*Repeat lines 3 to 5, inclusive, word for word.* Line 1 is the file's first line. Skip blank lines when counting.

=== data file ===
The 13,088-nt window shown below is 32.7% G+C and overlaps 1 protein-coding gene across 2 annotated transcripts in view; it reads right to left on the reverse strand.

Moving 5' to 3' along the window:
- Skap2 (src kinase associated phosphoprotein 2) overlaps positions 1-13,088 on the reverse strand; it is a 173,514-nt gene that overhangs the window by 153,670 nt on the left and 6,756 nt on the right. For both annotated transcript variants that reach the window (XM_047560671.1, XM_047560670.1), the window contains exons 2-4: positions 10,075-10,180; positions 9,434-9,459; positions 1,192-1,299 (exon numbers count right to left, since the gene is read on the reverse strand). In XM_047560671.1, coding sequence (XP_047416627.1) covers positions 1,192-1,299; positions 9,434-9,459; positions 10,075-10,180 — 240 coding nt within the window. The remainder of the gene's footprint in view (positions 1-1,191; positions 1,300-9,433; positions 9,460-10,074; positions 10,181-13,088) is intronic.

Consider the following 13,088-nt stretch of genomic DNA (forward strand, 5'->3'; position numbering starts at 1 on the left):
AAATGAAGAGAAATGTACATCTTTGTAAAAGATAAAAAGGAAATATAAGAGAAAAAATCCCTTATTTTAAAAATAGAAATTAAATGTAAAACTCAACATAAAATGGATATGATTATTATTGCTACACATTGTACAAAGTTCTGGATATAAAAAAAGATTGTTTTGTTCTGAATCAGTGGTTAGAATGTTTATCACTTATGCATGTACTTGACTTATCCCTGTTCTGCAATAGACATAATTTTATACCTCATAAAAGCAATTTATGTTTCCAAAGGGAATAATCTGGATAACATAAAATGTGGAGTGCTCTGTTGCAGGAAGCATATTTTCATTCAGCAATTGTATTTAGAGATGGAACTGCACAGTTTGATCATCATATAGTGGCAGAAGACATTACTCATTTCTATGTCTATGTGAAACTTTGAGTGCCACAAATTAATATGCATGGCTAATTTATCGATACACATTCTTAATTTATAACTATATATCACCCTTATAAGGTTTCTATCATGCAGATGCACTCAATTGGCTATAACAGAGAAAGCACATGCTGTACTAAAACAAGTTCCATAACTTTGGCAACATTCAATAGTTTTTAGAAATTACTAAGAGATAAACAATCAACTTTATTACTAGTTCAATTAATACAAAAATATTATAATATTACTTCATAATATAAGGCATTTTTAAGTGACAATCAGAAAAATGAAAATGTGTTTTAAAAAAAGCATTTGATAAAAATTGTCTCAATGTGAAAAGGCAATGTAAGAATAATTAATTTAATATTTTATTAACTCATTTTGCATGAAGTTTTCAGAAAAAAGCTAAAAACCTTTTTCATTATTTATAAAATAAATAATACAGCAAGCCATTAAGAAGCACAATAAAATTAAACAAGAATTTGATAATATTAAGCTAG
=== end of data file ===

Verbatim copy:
- Skap2 (src kinase associated phosphoprotein 2) overlaps positions 1-13,088 on the reverse strand; it is a 173,514-nt gene that overhangs the window by 153,670 nt on the left and 6,756 nt on the right. For both annotated transcript variants that reach the window (XM_047560671.1, XM_047560670.1), the window contains exons 2-4: positions 10,075-10,180; positions 9,434-9,459; positions 1,192-1,299 (exon numbers count right to left, since the gene is read on the reverse strand). In XM_047560671.1, coding sequence (XP_047416627.1) covers positions 1,192-1,299; positions 9,434-9,459; positions 10,075-10,180 — 240 coding nt within the window. The remainder of the gene's footprint in view (positions 1-1,191; positions 1,300-9,433; positions 9,460-10,074; positions 10,181-13,088) is intronic.

Consider the following 13,088-nt stretch of genomic DNA (forward strand, 5'->3'; position numbering starts at 1 on the left):
AAATGAAGAGAAATGTACATCTTTGTAAAAGATAAAAAGGAAATATAAGAGAAAAAATCCCTTATTTTAAAAATAGAAATTAAATGTAAAACTCAACATAAAATGGATATGATTATTATTGCTACACATTGTACAAAGTTCTGGATATAAAAAAAGATTGTTTTGTTCTGAATCAGTGGTTAGAATGTTTATCACTTATGCATGTACTTGACTTATCCCTGTTCTGCAATAGACATAATTTTATACCTCATAAAAGCAATTTATGTTTCCAAAGGGAATAATCTGGATAACATAAAATGTGGAGTGCTCTGTTGCAGGAAGCATATTTTCATTCAGCAATTGTATTTAGAGATGGAACTGCACAGTTTGATCATCATATAGTGGCAGAAGACATTACTCATTTCTATGTCTATGTGAAACTTTGAGTGCCACAAATTAATATGCATGGCTAATTTATCGATACACATTCTTAATTTATAACTATATATCACCCTTATAAGGTTTCTATCATGCAGATGCACTCAATTGGCTATAACAGAGAAAGCACATGCTGTACTAAAACAAGTTCCATAACTTTGGCAACATTCAATAGTTTTTAGAAATTACTAAGAGATAAACAATCAACTTTATTACTAGTTCAATTAATACAAAAATATTATAATATTACTTCATAATATAAGGCATTTTTAAGTGACAATCAGAAAAATGAAAATGTGTTTTAAAAAAAGCATTTGATAAAAATTGTCTCAATGTGAAAAGGCAATGTAAGAATAATTAATTTAATATTTTATTAACTCATTTTGCATGAAGTTTTCAGAAAAAAGCTAAAAACCTTTTTCATTATTTATAAAATAAATAATACAGCAAGCCATTAAGAAGCACAATAAAATTAAACAAGAATTTGATAATATTAAGCTAG